WOTS Generic

The new "Ramblin' Rome" portable tourism bus debuted at the Rome Hot Air Balloon Festivals but was fully outfitted a week ago at the Wings Over North Georgia Air Show. The bus is a prime example of how personnel across a couple of city departments worked together to accomplish a common task. 

Garage Director, Brandon Coryea said his crews developed the plan for the interior of the bus and were able to do virtually all of the work in-house, except for the upholstery of a couch and the art decal work on the side. Hi-Tech Signs helped with the decal work while personnel at Recreation Vehicles of Rome did some of the special interior work.

That work resulted in a considerable financial saving for the office of tourism budget. 

Coryea said that Daniel Nation in the city electrical department does a lot of custom wood work on the side and donated all of the wood that was used in the bus. Coryea said that in the custom cabinetry, crews built a television screen that is able to slide in and out of the cabinetry so that when the vehicle is rolling from event to event the staff doesn't have to worry about it falling and breaking. "That gives you counter space plus the TV," Coryea said.

Joe Krinke in the garage department helped with some of the design work while Michael Jenkins and Jackie Hampton laid down the special flooring.

Kristi Kent in the tourism office helped with some of the specialized interior artwork

"It took about six to eight weeks," Coryea said.

The Ramblin' Rome bus is now taken to all kind of special events in Rome and will be taken out of town on occasions when tourism personnel attend regional meetings.

Fly-in and Landing competition at airport

Ace Aviation will hold a fly-in and spot landing competition on Nov. 17 at Rome's Richard B. Russell Airport. Underwood operates a flight school at Russell Airport and has been holding this competition for several years but only recently opened it to the public.

Over the years, Underwood said several of his students have actually purchased aircraft.

"Colleges compete in this, we chalk a line on the runway and you try to land as close as possible to it," Underwood said. "I got the collegiate rules and kind of dumbed them down just for fun." The idea was to get the local guys out and flying more.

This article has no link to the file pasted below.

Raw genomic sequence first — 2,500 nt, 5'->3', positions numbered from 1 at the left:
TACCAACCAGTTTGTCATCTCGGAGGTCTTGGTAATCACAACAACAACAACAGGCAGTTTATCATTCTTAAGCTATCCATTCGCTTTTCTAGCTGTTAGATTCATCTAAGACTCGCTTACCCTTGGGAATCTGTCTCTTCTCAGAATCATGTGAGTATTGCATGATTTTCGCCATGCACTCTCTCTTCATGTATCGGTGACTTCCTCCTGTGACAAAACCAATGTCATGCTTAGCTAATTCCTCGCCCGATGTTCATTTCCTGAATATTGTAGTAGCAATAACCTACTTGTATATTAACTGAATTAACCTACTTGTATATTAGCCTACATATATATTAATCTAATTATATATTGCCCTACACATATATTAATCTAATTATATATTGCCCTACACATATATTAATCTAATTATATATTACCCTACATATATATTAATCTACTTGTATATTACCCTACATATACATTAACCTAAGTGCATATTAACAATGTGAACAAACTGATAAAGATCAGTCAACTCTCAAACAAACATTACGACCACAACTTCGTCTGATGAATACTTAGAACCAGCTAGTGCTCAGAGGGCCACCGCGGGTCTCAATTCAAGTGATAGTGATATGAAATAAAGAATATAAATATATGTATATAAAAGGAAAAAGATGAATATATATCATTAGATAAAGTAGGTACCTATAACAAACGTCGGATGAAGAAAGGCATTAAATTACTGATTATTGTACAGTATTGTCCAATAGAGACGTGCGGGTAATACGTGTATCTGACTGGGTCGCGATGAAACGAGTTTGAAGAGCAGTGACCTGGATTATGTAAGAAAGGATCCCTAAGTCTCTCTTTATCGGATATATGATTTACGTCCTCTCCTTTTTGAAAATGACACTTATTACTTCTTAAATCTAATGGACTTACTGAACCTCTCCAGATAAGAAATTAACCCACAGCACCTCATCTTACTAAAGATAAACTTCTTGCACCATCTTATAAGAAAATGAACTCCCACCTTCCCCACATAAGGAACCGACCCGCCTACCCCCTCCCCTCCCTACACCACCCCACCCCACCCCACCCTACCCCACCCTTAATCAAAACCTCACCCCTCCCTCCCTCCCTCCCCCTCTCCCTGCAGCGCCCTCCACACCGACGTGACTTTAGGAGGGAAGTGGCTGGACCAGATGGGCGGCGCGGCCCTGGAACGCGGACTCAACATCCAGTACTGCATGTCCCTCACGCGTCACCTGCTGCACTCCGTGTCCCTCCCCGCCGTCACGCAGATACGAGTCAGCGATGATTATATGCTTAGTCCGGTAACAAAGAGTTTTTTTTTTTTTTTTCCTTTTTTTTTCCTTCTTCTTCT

He has been able to engage representatives from several other flight schools to help grow the event.

Underwood said spectators are allowed to get right down beside the runway to help spot where the pilots land.  I put cones down the runway and the spectators line up about an arms length apart beside the runway to help spot exactly where the airplane lands.  It's a lot of fun," Underwood said.  I did it just to get people out and give them a reason to fly.  If you don't fly and become more proficient it can be kind of dangerous."

Pilots are challenged to make precision landings. The pilots will debrief at 8:30 a.m. and be in the air at about 10 a.m.

Admission to the event is free.

For more info call Ryan Underwood at 706-238-2425.

Constellium receives state honor

Constellium N.V., a Dutch-owned firm which opened a new plant in Bartow County last year, was honored at the third annual Georgia Automotive Awards as Innovator of the Year.

The Georgia Department of Economic Development’s annual awards program recognizes automotive leaders and their contributions throughout the state. 

The Innovator of the Year award is conferred to the company that clearly demonstrates a commitment to excellence and innovation in their approach to solving a problem within the automotive industry. 

“We are delighted to be recognized by the State of Georgia for our commitment to innovation,” said Bryan James, plant manager in a press release. “While our products and processes provide valued solutions for our customers, I am most proud that the innovative spirit of our employees creates an environment of team work, continuous improvement and safety first.” 

The plant, located in the Highlands 75 Industrial Park off Cass-White Road north of Cartersville, employs more than 250 associates and produces aluminum automotive Crash Management Systems and structural components.

The plant utilizes Constellium’s newest high-strength aluminum alloy for structural components, Constellium HSA. A high level of automation and state-of-the-art quality lab ensure that automaker’s precise specifications are met.